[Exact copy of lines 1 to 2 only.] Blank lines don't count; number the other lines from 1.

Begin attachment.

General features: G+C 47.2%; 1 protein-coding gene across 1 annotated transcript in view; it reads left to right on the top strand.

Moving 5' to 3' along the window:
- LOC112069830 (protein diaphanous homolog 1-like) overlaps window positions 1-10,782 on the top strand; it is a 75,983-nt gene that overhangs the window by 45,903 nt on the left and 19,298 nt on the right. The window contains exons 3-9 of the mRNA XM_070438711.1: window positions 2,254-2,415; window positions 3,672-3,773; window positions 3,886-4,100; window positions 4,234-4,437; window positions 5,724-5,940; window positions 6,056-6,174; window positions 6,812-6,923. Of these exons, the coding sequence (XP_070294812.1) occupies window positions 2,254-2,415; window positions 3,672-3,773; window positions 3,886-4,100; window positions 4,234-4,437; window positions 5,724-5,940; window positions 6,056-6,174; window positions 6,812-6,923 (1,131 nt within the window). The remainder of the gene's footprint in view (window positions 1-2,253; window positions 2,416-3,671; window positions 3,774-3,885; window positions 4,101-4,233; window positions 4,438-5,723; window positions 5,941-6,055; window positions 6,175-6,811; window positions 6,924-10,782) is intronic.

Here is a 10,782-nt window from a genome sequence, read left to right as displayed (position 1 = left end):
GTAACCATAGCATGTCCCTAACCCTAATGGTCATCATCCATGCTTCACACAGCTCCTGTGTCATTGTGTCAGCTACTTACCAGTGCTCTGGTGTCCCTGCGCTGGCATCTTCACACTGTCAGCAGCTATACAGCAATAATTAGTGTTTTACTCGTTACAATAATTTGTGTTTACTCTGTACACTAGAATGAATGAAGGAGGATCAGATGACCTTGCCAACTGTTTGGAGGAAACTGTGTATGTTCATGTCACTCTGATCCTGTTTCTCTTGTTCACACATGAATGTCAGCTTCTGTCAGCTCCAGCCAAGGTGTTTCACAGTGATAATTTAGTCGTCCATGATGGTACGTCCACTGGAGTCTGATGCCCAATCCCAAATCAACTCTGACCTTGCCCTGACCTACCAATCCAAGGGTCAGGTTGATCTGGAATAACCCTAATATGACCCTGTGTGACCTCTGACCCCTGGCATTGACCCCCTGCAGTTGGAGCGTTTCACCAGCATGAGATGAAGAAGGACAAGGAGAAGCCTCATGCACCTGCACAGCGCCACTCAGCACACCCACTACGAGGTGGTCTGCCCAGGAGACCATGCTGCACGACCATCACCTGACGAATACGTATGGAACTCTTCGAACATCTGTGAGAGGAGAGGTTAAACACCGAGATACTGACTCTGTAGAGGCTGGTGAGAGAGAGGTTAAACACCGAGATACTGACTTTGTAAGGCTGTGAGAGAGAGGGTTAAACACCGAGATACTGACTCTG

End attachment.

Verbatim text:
General features: G+C 47.2%; 1 protein-coding gene across 1 annotated transcript in view; it reads left to right on the top strand.

Moving 5' to 3' along the window: